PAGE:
Busted Halo
feature: religion & spirituality
January 8th, 2003

The Women

An Hour a Day in Wondrous Company

 
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Rachel said the women who participate in Room In the Inn (RITI), Campus’ winter shelter program, are like artichokes. Their hearts are hidden by overlapping layers of abuse, addiction, mental illness, and inconsistency. I’ve been told that when physical abuse or addiction begin in a person’s life, they stop maturing. The end product is women in the bodies of 25 to 60 year-olds, sometimes interacting among themselves and with others as if they were in junior high school.

Attendance at women’s group is mandatory for those women who want to participate in RITI.

It is stressful being a woman and being homeless. The word on the Nashville streets is that a women, by herself on the street, will be raped within 48 hours. Few of these women have had healthy relationships with their parents, extended family, men, or one another.

What I wanted
I volunteered to facilitate the women’s group at Campus for Human Development, Nashville’s homeless adult day center, without previous experience in similar work. I wanted the women to show self-determination. I wanted them to soak up every word I spoke about conflict management, self-worth, and pro-activity with regard to jobs, housing, mental illness, and relationships. Of course, I wanted them to—not for my pride but for their well being.

But despite what I wanted and even what the women want, we cannot be unrealistic nor expect specific outcomes. Groups, communities, and friendships are a process. Homelessness, although an urgent problem, is caused by a matrix of conditions that are only resolved slowly and patiently. Sometimes these problems are never resolved.

The reality
In the past, when I thought of “women,” I pictured groups crying, laughing, joking, back-stabbing, evil looks, fingernail polish, lipstick, and cigarette breaks. With so many things I have done this year, I have felt too young and inexperienced. Facilitating this class was no exception. But after days of anxiety and frustration—because I had no framework to work from—I came to these conclusions:

  • I am a woman too and am not so different from these homeless women because of our shared humanity.
  • I cannot do everything by myself, but I can ask for help.
  • My experiences and knowledge are a valuable resource and I cannot be afraid to share them.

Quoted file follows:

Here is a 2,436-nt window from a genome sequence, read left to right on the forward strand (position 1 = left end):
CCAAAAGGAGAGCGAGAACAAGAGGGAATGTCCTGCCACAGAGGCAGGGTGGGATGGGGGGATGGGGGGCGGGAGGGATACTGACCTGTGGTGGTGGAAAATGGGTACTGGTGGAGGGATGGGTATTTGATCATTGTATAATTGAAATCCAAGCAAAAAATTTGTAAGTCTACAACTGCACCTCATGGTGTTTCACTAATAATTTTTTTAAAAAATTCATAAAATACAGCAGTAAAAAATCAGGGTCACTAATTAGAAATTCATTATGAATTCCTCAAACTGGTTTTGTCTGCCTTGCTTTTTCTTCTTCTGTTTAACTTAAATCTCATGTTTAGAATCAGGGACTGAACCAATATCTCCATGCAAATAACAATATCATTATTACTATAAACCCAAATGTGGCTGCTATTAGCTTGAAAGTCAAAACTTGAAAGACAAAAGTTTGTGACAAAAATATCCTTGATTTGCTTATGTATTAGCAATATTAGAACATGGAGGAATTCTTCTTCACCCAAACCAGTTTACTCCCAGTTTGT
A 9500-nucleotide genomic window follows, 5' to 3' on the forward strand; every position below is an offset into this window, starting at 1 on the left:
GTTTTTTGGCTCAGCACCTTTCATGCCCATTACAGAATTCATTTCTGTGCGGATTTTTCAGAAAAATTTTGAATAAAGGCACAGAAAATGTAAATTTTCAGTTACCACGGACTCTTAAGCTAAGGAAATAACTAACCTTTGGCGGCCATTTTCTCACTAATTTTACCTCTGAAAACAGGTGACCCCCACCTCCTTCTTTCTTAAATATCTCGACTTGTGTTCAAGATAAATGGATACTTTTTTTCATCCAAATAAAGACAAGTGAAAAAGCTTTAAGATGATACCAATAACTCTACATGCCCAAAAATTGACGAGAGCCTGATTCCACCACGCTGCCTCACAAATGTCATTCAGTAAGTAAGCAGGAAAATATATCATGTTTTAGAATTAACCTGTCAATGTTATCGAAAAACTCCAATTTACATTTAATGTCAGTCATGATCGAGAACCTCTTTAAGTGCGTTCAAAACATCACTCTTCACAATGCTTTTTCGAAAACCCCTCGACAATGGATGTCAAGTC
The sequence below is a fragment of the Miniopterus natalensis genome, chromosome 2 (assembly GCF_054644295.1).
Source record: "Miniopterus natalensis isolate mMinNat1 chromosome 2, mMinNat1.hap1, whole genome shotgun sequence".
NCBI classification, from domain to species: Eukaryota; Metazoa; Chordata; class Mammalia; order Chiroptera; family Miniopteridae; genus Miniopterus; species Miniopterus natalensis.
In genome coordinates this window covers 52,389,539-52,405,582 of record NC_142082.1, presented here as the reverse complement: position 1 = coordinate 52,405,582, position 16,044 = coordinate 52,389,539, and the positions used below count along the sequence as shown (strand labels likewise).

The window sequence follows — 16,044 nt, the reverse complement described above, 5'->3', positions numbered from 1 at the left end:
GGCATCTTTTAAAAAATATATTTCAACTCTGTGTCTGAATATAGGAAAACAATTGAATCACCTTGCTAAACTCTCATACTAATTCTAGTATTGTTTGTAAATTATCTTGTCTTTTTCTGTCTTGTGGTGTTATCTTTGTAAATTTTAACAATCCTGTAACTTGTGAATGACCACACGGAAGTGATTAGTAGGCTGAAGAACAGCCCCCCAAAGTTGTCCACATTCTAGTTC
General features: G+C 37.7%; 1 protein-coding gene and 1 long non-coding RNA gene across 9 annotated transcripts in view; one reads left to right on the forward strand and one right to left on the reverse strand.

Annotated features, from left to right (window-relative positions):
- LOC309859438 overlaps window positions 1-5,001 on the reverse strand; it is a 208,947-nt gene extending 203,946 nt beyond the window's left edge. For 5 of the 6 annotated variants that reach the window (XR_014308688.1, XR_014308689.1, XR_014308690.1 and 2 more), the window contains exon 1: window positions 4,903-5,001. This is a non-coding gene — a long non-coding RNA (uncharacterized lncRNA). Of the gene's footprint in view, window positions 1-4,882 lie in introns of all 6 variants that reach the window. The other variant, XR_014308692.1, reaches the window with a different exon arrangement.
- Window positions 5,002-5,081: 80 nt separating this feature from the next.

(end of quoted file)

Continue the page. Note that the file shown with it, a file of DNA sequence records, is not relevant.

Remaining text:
• Each woman is responsible for her choices and actions. I am powerless to change the women with words and actions, they have to change themselves.

The women I see every day are strong women. Hey, they make it on the streets, and I get scared waiting for the bus in broad daylight. Although my stereotypical assumptions about “women” have manifested themselves in real life scenarios, these women are more than superficial beauty products and character flaws.

We get excited when a beaming woman announces she is pregnant or when she and a long-time, faithful partner are going to be married. The women laugh at me for getting frustrated or looking too surprised. We joke over cheesy art projects as the inner child in each of us gets to play. Betty gives advice about thrifty food shopping. Laura talks about her kids in foster care. The whole group gets on Tamika for being in a dangerous relationship. And what about Norma? She spent the night pacing up and down the room at the RITI church and got into it with Ann the next morning. Same story two nights ago.

These women do not need me and I do not need them to survive. Somehow, however, we are helping each other out. The spirit of community is slowly developing among the women; I have been forced to be assertive. I even have a sneaking suspicion that, after two months, some of the women look forward to the hour we spend together each day.

 
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The Author : Mary Vancura
Mary Vancura writes from Nashville, Tennessee.
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